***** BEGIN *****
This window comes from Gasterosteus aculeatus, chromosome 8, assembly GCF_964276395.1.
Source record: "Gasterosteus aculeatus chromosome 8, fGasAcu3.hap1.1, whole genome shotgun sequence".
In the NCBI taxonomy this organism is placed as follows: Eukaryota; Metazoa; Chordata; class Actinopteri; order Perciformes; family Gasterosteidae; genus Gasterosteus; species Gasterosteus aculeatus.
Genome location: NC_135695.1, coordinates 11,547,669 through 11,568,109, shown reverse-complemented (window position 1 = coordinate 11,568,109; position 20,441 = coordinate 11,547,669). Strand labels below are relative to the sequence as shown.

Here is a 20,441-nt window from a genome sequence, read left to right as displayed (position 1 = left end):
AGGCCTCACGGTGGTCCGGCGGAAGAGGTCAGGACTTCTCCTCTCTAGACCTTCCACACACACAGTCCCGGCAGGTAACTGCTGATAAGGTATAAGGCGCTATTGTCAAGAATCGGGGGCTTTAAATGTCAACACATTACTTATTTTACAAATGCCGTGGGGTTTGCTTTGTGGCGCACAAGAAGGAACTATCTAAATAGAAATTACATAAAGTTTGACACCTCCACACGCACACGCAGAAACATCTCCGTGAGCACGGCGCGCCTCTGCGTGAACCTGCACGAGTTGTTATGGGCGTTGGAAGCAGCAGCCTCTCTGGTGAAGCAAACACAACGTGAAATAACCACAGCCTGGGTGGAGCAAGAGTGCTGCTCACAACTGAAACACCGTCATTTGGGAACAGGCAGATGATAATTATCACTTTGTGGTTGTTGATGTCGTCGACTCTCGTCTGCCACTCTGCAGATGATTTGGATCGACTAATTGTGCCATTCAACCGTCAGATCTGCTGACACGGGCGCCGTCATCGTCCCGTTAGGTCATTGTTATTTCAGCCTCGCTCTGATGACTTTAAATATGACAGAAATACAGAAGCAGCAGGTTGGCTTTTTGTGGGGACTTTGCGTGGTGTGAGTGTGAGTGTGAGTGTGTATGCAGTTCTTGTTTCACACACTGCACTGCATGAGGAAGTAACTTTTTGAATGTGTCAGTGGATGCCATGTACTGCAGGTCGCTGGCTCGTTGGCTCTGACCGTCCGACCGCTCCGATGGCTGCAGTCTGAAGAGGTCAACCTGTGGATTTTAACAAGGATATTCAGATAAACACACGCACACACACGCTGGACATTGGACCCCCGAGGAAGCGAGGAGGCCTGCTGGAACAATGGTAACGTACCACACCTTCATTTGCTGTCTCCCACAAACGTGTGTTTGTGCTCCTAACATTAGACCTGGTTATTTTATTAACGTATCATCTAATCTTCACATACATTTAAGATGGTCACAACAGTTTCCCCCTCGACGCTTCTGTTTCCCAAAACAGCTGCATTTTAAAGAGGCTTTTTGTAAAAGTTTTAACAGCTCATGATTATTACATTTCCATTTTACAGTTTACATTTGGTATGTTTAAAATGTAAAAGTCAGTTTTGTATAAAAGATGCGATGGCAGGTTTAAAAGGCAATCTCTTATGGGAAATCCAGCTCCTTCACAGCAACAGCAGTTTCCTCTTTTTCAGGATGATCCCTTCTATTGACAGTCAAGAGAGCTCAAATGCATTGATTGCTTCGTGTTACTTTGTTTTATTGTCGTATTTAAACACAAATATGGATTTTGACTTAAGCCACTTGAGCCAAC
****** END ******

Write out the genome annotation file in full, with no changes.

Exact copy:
This window comes from Gasterosteus aculeatus, chromosome 8, assembly GCF_964276395.1.
Source record: "Gasterosteus aculeatus chromosome 8, fGasAcu3.hap1.1, whole genome shotgun sequence".
In the NCBI taxonomy this organism is placed as follows: Eukaryota; Metazoa; Chordata; class Actinopteri; order Perciformes; family Gasterosteidae; genus Gasterosteus; species Gasterosteus aculeatus.
Genome location: NC_135695.1, coordinates 11,547,669 through 11,568,109, shown reverse-complemented (window position 1 = coordinate 11,568,109; position 20,441 = coordinate 11,547,669). Strand labels below are relative to the sequence as shown.

Here is a 20,441-nt window from a genome sequence, read left to right as displayed (position 1 = left end):
AGGCCTCACGGTGGTCCGGCGGAAGAGGTCAGGACTTCTCCTCTCTAGACCTTCCACACACACAGTCCCGGCAGGTAACTGCTGATAAGGTATAAGGCGCTATTGTCAAGAATCGGGGGCTTTAAATGTCAACACATTACTTATTTTACAAATGCCGTGGGGTTTGCTTTGTGGCGCACAAGAAGGAACTATCTAAATAGAAATTACATAAAGTTTGACACCTCCACACGCACACGCAGAAACATCTCCGTGAGCACGGCGCGCCTCTGCGTGAACCTGCACGAGTTGTTATGGGCGTTGGAAGCAGCAGCCTCTCTGGTGAAGCAAACACAACGTGAAATAACCACAGCCTGGGTGGAGCAAGAGTGCTGCTCACAACTGAAACACCGTCATTTGGGAACAGGCAGATGATAATTATCACTTTGTGGTTGTTGATGTCGTCGACTCTCGTCTGCCACTCTGCAGATGATTTGGATCGACTAATTGTGCCATTCAACCGTCAGATCTGCTGACACGGGCGCCGTCATCGTCCCGTTAGGTCATTGTTATTTCAGCCTCGCTCTGATGACTTTAAATATGACAGAAATACAGAAGCAGCAGGTTGGCTTTTTGTGGGGACTTTGCGTGGTGTGAGTGTGAGTGTGAGTGTGTATGCAGTTCTTGTTTCACACACTGCACTGCATGAGGAAGTAACTTTTTGAATGTGTCAGTGGATGCCATGTACTGCAGGTCGCTGGCTCGTTGGCTCTGACCGTCCGACCGCTCCGATGGCTGCAGTCTGAAGAGGTCAACCTGTGGATTTTAACAAGGATATTCAGATAAACACACGCACACACACGCTGGACATTGGACCCCCGAGGAAGCGAGGAGGCCTGCTGGAACAATGGTAACGTACCACACCTTCATTTGCTGTCTCCCACAAACGTGTGTTTGTGCTCCTAACATTAGACCTGGTTATTTTATTAACGTATCATCTAATCTTCACATACATTTAAGATGGTCACAACAGTTTCCCCCTCGACGCTTCTGTTTCCCAAAACAGCTGCATTTTAAAGAGGCTTTTTGTAAAAGTTTTAACAGCTCATGATTATTACATTTCCATTTTACAGTTTACATTTGGTATGTTTAAAATGTAAAAGTCAGTTTTGTATAAAAGATGCGATGGCAGGTTTAAAAGGCAATCTCTTATGGGAAATCCAGCTCCTTCACAGCAACAGCAGTTTCCTCTTTTTCAGGATGATCCCTTCTATTGACAGTCAAGAGAGCTCAAATGCATTGATTGCTTCGTGTTACTTTGTTTTATTGTCGTATTTAAACACAAATATGGATTTTGACTTAAGCCACTTGAGCCAAC